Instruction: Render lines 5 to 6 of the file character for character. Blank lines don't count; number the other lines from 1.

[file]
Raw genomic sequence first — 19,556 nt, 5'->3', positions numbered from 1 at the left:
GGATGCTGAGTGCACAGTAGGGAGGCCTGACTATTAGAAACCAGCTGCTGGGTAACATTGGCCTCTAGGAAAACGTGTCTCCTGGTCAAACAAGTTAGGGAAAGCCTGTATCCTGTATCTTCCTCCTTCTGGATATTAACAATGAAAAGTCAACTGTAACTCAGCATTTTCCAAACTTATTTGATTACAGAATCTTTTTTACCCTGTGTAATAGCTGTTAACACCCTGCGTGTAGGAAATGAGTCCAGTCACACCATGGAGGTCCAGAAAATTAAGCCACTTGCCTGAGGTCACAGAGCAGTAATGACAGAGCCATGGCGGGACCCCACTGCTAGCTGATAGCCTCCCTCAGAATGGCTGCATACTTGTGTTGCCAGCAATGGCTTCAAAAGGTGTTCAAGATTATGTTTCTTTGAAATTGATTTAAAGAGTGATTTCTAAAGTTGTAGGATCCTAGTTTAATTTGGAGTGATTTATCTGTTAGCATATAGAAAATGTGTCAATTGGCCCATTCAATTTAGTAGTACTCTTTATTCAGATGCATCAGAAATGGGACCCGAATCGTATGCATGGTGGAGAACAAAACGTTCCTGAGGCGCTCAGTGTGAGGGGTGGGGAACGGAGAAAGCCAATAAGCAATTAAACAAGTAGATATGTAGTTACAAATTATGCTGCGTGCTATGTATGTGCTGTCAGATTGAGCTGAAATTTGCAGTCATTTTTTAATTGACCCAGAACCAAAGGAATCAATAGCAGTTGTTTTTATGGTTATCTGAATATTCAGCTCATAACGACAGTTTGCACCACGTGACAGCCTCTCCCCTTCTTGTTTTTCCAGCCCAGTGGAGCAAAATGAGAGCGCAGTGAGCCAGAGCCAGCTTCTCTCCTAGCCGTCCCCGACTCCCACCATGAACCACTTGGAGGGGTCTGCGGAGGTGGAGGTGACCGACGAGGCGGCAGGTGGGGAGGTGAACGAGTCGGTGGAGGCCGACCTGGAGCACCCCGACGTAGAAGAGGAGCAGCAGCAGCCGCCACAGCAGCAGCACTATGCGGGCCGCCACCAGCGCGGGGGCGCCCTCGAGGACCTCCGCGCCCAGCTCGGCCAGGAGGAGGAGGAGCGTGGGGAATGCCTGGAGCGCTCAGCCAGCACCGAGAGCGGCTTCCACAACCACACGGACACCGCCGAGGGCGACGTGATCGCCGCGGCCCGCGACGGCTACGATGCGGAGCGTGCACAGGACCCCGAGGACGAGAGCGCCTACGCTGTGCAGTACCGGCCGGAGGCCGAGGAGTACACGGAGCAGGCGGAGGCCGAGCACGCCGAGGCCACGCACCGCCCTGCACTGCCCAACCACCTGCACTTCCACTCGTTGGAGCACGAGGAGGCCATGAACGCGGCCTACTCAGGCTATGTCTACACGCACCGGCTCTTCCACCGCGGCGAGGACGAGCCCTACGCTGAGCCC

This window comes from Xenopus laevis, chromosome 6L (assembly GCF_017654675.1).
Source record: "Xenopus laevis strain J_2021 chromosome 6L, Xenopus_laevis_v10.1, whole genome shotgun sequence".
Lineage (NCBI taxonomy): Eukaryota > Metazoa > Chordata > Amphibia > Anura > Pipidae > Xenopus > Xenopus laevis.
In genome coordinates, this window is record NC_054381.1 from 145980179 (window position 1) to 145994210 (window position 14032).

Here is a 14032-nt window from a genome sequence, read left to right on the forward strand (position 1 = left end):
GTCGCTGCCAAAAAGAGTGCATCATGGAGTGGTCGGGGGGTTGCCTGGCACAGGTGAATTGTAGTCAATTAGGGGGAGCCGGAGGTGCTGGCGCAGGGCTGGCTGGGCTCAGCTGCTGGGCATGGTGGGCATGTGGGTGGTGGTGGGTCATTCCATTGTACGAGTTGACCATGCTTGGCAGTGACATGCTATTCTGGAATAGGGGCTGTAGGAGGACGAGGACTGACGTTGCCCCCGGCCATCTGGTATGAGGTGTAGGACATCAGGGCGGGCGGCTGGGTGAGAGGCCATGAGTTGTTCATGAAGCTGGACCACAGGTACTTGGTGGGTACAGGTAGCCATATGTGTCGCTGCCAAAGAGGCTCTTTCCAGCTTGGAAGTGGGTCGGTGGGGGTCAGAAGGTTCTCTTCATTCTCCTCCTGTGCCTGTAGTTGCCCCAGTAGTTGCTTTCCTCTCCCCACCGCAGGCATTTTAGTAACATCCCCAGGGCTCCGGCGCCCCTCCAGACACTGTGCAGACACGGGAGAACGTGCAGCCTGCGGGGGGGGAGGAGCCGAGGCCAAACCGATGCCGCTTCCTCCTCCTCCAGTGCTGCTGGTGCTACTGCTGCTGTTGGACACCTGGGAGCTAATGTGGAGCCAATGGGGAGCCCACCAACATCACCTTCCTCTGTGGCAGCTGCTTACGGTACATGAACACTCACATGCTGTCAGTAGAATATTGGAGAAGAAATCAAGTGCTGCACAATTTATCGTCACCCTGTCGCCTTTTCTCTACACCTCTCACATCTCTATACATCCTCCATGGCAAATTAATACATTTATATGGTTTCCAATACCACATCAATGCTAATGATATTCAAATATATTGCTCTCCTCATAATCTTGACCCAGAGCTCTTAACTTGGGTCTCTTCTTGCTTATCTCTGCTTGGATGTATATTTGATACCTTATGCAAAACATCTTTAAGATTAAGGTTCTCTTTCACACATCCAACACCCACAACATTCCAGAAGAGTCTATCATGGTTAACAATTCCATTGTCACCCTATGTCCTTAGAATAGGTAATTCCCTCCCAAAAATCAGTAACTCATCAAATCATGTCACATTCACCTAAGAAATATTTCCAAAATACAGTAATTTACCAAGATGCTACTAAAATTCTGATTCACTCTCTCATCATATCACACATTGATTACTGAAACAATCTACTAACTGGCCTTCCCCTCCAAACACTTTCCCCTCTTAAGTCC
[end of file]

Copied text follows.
Lineage (NCBI taxonomy): Eukaryota > Metazoa > Chordata > Amphibia > Anura > Pipidae > Xenopus > Xenopus laevis.
In genome coordinates, this window is record NC_054381.1 from 145980179 (window position 1) to 145994210 (window position 14032).